Automation May Hurt Entry-Level Professionals the Most

Automation will have its biggest impact on workers at the beginning and end of their careers, according to a new report by analyst firm McKinsey.

Automation will eventually impact everything from food service and production work to customer service—in all, some 40 percent of U.S. jobs may melt away by 2030. (Hat tip to Axios for the original rundown of the report.)

But jobs that involve a lot of repetitive processes could ultimately take one of the biggest hits from automation—which in turn could impact the aforementioned entry-level jobs. Junior programmers and QA specialists, for example, could find much of their daily workload taken over by apps.

The McKinsey report is a lot more dire than the one issued late last year by Forrester, which suggested that automation could kill some 10 percent of U.S. jobs by the end of this year, while creating the equivalent of 3 percent of the current job stock. Granted, McKinsey is looking at a much longer timeline, during which A.I. and machine learning will presumably become much more sophisticated (and thus eliminate more jobs).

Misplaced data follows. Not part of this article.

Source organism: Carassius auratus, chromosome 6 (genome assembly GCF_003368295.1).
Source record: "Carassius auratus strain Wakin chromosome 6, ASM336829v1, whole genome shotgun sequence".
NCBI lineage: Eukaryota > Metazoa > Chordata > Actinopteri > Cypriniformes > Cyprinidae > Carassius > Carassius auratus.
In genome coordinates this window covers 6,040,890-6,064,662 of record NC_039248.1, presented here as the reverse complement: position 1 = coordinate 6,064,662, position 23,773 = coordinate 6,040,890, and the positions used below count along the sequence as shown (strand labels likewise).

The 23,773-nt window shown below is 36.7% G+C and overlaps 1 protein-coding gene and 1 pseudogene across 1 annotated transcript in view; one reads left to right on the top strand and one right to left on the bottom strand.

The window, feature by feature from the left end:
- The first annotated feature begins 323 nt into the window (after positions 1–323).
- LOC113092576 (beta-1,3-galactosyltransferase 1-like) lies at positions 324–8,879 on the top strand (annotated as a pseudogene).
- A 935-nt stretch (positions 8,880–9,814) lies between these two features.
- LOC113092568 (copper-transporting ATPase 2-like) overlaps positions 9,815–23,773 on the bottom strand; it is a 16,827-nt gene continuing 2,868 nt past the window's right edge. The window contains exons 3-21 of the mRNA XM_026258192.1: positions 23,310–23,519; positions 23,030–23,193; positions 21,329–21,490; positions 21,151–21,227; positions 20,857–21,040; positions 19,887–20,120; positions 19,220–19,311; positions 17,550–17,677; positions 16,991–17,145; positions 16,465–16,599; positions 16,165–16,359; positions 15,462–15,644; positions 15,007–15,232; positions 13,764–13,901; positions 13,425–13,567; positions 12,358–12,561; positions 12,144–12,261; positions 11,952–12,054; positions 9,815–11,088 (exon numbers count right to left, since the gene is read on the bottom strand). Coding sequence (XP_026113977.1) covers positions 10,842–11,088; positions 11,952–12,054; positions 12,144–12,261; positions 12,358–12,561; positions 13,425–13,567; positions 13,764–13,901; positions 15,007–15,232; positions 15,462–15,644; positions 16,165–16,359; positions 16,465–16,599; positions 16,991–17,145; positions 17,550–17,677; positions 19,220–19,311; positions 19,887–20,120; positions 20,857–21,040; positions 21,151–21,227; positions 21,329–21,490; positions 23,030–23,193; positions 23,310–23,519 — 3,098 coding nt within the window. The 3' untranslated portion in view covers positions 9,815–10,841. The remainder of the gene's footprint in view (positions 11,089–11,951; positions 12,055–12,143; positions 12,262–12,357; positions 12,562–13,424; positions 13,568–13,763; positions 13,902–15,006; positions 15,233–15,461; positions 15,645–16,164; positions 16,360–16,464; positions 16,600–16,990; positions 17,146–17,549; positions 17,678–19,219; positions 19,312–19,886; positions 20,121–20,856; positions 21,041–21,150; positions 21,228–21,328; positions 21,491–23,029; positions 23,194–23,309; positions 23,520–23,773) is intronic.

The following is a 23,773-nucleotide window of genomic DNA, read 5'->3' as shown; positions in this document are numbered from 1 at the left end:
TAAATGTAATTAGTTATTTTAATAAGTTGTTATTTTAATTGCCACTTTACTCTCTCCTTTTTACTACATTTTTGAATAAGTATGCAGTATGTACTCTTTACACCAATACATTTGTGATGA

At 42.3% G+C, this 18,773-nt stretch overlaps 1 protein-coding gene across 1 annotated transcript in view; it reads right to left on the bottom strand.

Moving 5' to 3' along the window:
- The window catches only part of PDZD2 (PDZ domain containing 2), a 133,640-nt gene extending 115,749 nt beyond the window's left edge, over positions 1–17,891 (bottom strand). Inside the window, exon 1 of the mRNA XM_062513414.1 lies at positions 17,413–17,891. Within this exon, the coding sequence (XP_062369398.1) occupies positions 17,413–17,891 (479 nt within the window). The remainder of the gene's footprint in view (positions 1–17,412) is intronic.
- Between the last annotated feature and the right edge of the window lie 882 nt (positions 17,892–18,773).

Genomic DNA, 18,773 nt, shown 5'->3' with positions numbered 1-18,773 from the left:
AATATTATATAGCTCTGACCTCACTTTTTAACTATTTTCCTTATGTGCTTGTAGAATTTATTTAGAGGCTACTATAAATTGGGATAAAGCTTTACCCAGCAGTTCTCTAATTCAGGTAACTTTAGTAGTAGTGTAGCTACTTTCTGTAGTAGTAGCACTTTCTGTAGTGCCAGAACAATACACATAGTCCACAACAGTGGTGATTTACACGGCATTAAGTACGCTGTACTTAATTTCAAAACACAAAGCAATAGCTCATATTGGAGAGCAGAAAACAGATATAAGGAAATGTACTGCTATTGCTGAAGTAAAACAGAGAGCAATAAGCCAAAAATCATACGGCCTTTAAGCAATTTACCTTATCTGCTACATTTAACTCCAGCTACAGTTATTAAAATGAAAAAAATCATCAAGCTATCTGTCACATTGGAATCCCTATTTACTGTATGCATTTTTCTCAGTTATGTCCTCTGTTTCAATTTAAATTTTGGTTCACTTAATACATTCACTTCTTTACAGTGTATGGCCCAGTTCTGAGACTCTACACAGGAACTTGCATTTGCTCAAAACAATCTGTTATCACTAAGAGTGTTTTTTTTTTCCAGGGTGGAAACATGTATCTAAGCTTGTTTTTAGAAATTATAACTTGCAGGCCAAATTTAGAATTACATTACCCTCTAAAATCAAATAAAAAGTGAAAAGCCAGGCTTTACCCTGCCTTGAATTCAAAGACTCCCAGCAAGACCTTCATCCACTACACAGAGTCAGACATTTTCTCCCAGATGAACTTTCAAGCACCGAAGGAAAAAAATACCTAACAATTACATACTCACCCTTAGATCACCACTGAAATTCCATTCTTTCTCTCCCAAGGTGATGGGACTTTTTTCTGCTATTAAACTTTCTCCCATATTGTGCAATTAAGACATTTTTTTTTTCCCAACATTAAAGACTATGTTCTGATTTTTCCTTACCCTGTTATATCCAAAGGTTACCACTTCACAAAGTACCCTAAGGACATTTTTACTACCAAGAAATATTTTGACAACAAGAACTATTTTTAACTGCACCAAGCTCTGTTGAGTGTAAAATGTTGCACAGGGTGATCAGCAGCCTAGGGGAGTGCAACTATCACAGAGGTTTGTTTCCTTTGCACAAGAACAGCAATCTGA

But there’s an argument that automation won’t have as big an impact on older workers, at least within the technology industry. The logic goes something like this: although jobs such as low-level coding and bug-hunting could end up handled by automated software, the positions generally held by older technologists—such as project manager or team leader—demand skills that machines simply don’t have, such as empathetic communication.

Indeed, older workers with complicated jobs could end up the human cog in a largely automated machine, which is either a relief (whew, my job is preserved!) or terrible (I’m all alone!) depending on how you look at it.

But older workers face some nearer-term challenges than automation. Chief among them: ageism. As this year’s Dice Diversity and Inclusion Survey pointed out, some 68 percent of Baby Boomers say they’re discouraged from applying for jobs due to age, and roughly 40 percent of Generation X’ers feel ageism is affecting their ability to earn a living. In addition, nearly a third of all respondents say they’ve “experienced or witnessed” ageism in their current workplace or most recent employer.

In the meantime, all tech professionals need to be prepared for the rise of automation over the next decade. Survival rests on polishing your soft skills, as well as staying educated in the latest technologies. That’s good advice no matter what your career stage.  

One Response to “Automation May Hurt Entry-Level Professionals the Most”

  1. Marcus

    These warning have been around for the last 25yrs. When I graduated with my CS degree 25 yrs ago my professor told me IDEs would be so to use secretaries will be coding taking programming jobs away from CS grads. This has not happen yet…